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The Great Cupcake Pan

The Great Cupcake Pan

I must have had my mind on cupcakes after hearing about the world record setting cupcake the other day, because when I walked into Williams-Sonoma this week, one of the first things that my eye was drawn to was Nordicware’s Great Cupcake Pan. This pan is pretty new and seems to be another take on the Giant Cupcake Pan made by Wilton, which has been around for awhile. It bakes a large cupcake-shaped cake in two pieces – the frosting and the cake base – which can be assembled and decorated any way you like.

Like all Nordicware pans, this one is heavy duty and made of cast aluminum with a nonstick finish on the inside. The cupcake that it makes seems to be a little bit smaller than the Wilton version, and even though I personally like the swirl on the top a lot, the Wilton pan is a bit less expensive, so you might want to take that consideration if you’re in the market for a cake pan like this one.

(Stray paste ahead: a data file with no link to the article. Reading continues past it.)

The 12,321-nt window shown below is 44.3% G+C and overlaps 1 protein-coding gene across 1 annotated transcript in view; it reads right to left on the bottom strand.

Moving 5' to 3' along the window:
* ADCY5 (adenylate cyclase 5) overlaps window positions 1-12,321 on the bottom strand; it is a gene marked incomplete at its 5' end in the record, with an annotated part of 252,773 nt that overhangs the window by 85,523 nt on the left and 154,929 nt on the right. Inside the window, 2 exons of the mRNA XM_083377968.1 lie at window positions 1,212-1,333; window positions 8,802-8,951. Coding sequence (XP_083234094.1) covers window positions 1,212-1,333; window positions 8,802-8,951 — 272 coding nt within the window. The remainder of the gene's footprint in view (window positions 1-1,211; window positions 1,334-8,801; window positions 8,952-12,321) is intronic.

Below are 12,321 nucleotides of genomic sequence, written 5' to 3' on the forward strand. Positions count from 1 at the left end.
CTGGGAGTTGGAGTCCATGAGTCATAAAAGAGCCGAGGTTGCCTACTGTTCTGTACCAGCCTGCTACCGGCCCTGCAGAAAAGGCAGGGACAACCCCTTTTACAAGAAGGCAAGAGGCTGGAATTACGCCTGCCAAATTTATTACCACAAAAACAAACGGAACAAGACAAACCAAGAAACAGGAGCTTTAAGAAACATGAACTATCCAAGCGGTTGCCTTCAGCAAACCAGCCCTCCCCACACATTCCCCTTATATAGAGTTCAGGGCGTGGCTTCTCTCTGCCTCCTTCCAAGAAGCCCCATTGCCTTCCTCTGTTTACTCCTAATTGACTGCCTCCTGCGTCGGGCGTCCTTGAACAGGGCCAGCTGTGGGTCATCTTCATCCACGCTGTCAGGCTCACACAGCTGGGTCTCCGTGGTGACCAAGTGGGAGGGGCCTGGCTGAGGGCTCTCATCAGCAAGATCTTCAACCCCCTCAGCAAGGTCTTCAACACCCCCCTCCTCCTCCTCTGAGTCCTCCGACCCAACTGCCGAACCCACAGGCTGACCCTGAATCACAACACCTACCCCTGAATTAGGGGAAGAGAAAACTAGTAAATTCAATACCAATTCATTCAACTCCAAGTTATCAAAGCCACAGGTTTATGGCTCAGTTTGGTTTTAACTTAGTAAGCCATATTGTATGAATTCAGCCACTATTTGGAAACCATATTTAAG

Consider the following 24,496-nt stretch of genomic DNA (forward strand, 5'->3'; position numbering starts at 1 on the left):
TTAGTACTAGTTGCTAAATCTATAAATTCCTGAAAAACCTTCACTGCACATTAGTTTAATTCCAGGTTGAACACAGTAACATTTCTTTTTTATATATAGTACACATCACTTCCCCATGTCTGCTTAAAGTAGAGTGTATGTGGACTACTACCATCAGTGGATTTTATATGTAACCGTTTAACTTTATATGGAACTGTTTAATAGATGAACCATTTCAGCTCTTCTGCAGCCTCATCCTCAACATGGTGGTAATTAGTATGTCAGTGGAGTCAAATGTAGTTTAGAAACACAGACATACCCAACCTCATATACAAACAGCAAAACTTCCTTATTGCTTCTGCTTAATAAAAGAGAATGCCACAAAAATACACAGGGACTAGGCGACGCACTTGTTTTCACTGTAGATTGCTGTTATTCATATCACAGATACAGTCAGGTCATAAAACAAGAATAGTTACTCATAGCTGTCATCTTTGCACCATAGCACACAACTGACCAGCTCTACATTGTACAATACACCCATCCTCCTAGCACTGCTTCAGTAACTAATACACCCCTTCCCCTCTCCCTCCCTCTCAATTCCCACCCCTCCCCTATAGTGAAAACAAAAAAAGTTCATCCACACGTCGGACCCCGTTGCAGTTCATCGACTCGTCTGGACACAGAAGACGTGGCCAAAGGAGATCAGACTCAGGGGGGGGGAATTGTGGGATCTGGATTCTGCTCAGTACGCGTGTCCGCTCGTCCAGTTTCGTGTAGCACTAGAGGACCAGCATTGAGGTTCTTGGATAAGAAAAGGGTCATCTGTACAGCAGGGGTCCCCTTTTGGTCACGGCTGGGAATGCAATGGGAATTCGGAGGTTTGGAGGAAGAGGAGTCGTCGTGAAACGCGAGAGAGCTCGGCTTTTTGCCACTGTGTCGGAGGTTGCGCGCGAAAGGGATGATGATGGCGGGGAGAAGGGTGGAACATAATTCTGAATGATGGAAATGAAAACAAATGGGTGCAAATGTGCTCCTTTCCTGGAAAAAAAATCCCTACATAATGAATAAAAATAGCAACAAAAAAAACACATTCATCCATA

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  • sarah
    July 23, 2009

    i have been lusting after the wilton cupcake pan…but i like the swirl on this one better!

  • Maureen
    July 23, 2009

    I bought the Wilton cake pan at the Wilton Tent sale and I have used it with my 3 and 4 yr old nephews. they thought it was way too cool to have such a big cupcake.I had to shave off some so that the pieces would lay flush even with frosting in between.
    I had been wanting this pan for quite some time and the tent sale in June gave me the opportunity.

  • Morta Di Fame
    July 23, 2009

    Thats what that thing is. I was always so confused when I saw it. Gorgeous!

  • Tia
    July 23, 2009

    I really want one of these pans! But don’t have the storage space and also, it seems a like it would be just a huge hunk of cake… v. cute though.

  • Amy
    July 23, 2009

    I love this! I wonder if you could cut it up to do layers or even stuff it with something to breakup the mass of cake. Alas, I don’t have the storage space in NYC 🙁

  • Kris
    July 24, 2009

    I have the Wilton pan, and this one looks like there would be fewer problems with sticking. The only way I can get mine out is to mix shortening and flour together and use them to grease the pan. It is also tough to level the top section of these cakes so that they will sit flush. It does look like this one is designed so that top part sits entirely on the bottom section, which is more stable and easier to ice and serve than the Wilton. Either cake will produce very tall slices that are a bit tough to get on a dessert plate.

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